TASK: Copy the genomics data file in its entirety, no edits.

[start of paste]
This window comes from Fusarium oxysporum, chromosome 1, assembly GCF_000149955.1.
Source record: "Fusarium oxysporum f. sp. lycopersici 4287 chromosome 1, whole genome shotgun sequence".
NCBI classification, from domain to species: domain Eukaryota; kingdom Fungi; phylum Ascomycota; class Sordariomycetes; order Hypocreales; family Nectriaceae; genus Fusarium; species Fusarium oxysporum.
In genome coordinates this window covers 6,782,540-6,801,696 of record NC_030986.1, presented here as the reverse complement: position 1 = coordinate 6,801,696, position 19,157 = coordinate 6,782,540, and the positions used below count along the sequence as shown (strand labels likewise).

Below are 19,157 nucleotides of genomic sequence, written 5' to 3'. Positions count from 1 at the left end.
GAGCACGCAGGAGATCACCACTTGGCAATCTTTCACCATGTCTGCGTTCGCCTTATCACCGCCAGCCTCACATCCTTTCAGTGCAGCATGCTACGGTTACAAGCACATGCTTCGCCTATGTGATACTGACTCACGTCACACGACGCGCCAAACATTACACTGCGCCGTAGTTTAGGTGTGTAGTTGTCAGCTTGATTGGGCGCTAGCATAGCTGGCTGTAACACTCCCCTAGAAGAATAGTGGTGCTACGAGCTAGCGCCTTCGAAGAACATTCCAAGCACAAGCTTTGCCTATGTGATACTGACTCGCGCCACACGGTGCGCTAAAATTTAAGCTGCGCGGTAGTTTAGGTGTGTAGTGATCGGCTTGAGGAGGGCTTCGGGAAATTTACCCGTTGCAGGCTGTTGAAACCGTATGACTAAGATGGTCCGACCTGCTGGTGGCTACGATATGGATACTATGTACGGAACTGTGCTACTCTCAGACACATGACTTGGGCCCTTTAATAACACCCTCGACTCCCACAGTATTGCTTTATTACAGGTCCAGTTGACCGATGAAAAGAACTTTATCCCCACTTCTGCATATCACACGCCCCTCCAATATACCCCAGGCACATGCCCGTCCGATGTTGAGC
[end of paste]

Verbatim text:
This window comes from Fusarium oxysporum, chromosome 1, assembly GCF_000149955.1.
Source record: "Fusarium oxysporum f. sp. lycopersici 4287 chromosome 1, whole genome shotgun sequence".
NCBI classification, from domain to species: domain Eukaryota; kingdom Fungi; phylum Ascomycota; class Sordariomycetes; order Hypocreales; family Nectriaceae; genus Fusarium; species Fusarium oxysporum.
In genome coordinates this window covers 6,782,540-6,801,696 of record NC_030986.1, presented here as the reverse complement: position 1 = coordinate 6,801,696, position 19,157 = coordinate 6,782,540, and the positions used below count along the sequence as shown (strand labels likewise).

Below are 19,157 nucleotides of genomic sequence, written 5' to 3'. Positions count from 1 at the left end.
GAGCACGCAGGAGATCACCACTTGGCAATCTTTCACCATGTCTGCGTTCGCCTTATCACCGCCAGCCTCACATCCTTTCAGTGCAGCATGCTACGGTTACAAGCACATGCTTCGCCTATGTGATACTGACTCACGTCACACGACGCGCCAAACATTACACTGCGCCGTAGTTTAGGTGTGTAGTTGTCAGCTTGATTGGGCGCTAGCATAGCTGGCTGTAACACTCCCCTAGAAGAATAGTGGTGCTACGAGCTAGCGCCTTCGAAGAACATTCCAAGCACAAGCTTTGCCTATGTGATACTGACTCGCGCCACACGGTGCGCTAAAATTTAAGCTGCGCGGTAGTTTAGGTGTGTAGTGATCGGCTTGAGGAGGGCTTCGGGAAATTTACCCGTTGCAGGCTGTTGAAACCGTATGACTAAGATGGTCCGACCTGCTGGTGGCTACGATATGGATACTATGTACGGAACTGTGCTACTCTCAGACACATGACTTGGGCCCTTTAATAACACCCTCGACTCCCACAGTATTGCTTTATTACAGGTCCAGTTGACCGATGAAAAGAACTTTATCCCCACTTCTGCATATCACACGCCCCTCCAATATACCCCAGGCACATGCCCGTCCGATGTTGAGC